A visit to France in December 1918 furnished Du Bois with an abundance of material. Although military intelligence watched him as if he were “a German spy”, he managed to record the systematic racism endured by Black soldiers. A confidential memo titled “On the Subject of Black American Troops”, which found its way into Du Bois’s hands, described the Black man as “an inferior being” whose sexual pathologies rendered him a “constant menace”. Here was something, Williams explains, “never meant for public eyes that bluntly revealed the United States Army’s attempts to indoctrinate their French counterparts with the rules of American racism”. In a letter to the National Association for the Advancement of Colored People in January 1919, Du Bois was unequivocal about the importance of his book: “I can solemnly swear and without hesitation: the greatest and most pressing & most important work for the NAACP is the collection and writing & publication of the history of the Negro troops in France”.
Du Bois was determined to counter claims by those such as Major General Robert Bullard that “the Negro … cannot stand bombardment”. His track record, which included The Souls of Black Folk (1903), promised another important contribution. “The Black Man and the Wounded World”, as it was now titled, would “be unlike any book on the war, and perhaps, [his] most powerful work of history”. Du Bois, described by Williams as “restless”, with “remarkable stamina” and “age-defying energy”, struggled nonetheless. In this account he seems to have been always in motion, whether organizing the first Pan-African Congress in Paris (1919), editing The Crisis or embarking on speaking tours. (In April and May 1919 Du Bois “delivered thirty-five lectures across fourteen states, with a combined audience of more than 20,000 people”.) Excerpts from “The Wounded World” appeared in The Crisis during the 1920s, and Du Bois finished other books, including Darkwater: Voices from within the veil (1920) and The Gift of Black Folk: The Negroes in the making of America (1924), but his 1,000-page magnum opus resisted completion.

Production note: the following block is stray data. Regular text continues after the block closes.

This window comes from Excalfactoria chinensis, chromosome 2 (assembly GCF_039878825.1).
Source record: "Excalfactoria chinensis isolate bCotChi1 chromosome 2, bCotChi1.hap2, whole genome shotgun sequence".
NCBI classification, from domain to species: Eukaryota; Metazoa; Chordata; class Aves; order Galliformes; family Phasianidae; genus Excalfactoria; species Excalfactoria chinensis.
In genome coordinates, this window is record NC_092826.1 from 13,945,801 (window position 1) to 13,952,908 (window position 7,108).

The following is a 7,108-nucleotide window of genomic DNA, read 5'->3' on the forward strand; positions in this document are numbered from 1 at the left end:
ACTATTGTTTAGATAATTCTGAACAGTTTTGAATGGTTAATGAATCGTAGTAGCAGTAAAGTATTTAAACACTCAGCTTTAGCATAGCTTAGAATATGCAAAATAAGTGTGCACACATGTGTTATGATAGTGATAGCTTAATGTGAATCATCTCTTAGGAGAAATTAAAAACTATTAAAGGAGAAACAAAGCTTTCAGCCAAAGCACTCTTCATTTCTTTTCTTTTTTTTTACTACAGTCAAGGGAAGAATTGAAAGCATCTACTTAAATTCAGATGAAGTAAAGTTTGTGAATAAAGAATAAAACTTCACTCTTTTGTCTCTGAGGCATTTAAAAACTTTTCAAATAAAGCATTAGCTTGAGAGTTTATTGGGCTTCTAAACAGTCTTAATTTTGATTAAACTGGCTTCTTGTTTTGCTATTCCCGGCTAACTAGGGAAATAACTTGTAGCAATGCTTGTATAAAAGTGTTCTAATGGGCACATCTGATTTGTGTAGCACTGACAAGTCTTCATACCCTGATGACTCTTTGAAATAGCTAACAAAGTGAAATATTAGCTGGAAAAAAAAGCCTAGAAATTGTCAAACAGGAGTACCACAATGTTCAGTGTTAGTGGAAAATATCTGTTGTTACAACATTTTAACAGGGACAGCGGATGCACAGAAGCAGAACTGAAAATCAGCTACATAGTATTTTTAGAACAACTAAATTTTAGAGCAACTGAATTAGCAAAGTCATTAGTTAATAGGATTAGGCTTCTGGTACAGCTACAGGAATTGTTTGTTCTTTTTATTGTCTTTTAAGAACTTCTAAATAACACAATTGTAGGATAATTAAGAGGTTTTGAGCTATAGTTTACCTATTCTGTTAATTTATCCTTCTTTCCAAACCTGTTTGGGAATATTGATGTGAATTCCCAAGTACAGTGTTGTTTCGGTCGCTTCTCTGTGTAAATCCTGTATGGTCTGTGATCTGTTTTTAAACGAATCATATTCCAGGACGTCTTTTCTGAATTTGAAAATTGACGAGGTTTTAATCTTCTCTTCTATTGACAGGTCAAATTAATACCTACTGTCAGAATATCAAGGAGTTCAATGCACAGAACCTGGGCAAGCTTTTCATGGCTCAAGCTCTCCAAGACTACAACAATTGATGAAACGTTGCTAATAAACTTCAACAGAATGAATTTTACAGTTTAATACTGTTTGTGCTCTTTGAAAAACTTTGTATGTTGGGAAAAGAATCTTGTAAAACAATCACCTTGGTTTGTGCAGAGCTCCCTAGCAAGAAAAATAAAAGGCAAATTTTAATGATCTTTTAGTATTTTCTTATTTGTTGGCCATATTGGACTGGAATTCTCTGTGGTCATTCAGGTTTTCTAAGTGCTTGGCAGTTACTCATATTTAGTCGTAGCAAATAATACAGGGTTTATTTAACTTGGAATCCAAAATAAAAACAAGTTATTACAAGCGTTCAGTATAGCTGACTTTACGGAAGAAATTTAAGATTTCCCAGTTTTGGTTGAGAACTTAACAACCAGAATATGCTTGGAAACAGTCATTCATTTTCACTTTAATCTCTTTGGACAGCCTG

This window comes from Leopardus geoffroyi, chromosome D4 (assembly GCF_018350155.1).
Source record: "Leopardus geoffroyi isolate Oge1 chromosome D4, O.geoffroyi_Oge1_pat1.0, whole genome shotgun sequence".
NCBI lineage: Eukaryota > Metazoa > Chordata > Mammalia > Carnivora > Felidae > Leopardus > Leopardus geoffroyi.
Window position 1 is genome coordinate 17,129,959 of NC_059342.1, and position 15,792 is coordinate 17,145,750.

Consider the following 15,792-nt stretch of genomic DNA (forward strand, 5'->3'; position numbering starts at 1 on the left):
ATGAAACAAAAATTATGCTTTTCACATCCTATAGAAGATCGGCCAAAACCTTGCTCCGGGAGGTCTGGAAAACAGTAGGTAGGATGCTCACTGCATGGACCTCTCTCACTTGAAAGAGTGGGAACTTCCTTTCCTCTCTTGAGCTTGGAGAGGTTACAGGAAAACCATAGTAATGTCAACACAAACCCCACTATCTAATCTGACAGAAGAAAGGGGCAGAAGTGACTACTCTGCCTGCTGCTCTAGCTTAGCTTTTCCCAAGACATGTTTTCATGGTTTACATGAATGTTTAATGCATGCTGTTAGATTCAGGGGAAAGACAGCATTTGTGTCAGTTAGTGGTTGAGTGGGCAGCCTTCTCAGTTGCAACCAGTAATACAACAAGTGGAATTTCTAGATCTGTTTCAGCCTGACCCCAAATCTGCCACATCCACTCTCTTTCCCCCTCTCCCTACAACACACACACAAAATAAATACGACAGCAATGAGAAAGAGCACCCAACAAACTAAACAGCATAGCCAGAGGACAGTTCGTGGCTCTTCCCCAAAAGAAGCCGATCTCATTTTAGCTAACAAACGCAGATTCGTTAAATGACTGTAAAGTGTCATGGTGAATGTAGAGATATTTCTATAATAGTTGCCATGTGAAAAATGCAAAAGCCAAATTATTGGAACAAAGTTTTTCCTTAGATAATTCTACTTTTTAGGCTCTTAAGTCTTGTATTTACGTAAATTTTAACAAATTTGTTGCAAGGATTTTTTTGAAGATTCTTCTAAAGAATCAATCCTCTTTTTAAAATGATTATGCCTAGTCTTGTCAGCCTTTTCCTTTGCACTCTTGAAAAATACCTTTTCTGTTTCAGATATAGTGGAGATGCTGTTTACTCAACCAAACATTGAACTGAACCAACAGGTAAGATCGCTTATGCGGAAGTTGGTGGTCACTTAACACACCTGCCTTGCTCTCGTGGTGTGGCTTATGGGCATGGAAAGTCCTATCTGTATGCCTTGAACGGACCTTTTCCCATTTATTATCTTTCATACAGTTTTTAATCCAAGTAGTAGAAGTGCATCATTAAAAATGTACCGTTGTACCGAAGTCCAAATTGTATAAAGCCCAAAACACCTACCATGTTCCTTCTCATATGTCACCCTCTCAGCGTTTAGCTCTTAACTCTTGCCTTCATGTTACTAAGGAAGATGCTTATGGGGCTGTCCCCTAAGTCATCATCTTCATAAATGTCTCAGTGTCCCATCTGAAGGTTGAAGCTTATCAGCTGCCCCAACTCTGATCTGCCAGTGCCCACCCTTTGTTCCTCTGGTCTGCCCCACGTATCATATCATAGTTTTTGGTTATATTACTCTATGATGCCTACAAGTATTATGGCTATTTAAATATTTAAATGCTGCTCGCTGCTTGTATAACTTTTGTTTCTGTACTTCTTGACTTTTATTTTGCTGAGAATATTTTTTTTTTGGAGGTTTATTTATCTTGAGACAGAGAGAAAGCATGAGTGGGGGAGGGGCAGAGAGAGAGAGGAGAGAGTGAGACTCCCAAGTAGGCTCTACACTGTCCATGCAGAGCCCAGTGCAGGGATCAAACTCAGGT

Du Bois described the decade after the First World War as one of “infinite effort and discouraging turmoil”. When America entered the war in 1917, he believed “the great battle for world democracy would usher in a new day for Black people”, a hope that was dashed as Black veterans were targeted and assaulted. An editorial from May 1919, “Returning Soldiers”, captured his mood of furious disappointment:
We return from fighting.
We return fighting.
Yet it was deemed “seditious, insolently abusive of the country” by the Post Office investigator. “For African Americans”, Williams explains, “the war … had not come to an end”, and nor had Du Bois’s book. While the editor of The Crisis was busy publishing excerpts from his proposed monograph, a clutch of books on the history of the Black experience during the war appeared in 1919. These included Scott’s Official History of the American Negro in the World War, a 600-page volume by Emmett Scott, the high-ranking African American and special assistant to the secretary of war, tasked with reporting on the conditions of Black soldiers. In an ugly exchange conducted through the Black press, Du Bois accused Scott of “concealing fatal knowledge” of the appalling conditions faced by Black soldiers.
Drawing on extensive archives, Williams skilfully pieces together the book that Du Bois could not finish. Details personalize the narrative, which is one of remarkable dedication. Friendships with soldiers, including Boutté, a fellow alumnus of Fisk University, broaden the portrait. In Darkwater, written in the wake of the “Red Summer” of 1919, during which white-on-Black violence tore through American cities, Du Bois asked: “How great a failure and a failure in what does the World War betoken?”. Nearly twenty years after that, on the eve of a second global conflict, weariness crept into his writing. “History repeats itself”, Du Bois wrote in his column for Amsterdam News, and “again we are fighting for the privilege of fighting someone else’s battles.” In The Wounded World Chad L. Williams has written a long book about an even longer one that was never published, an account of failure that nonetheless succeeds in bringing Du Bois’s brilliance, “formidable ego” and many contradictions to light.
Douglas Field teaches at the University of Manchester. His book Walking with James Baldwin will be published next year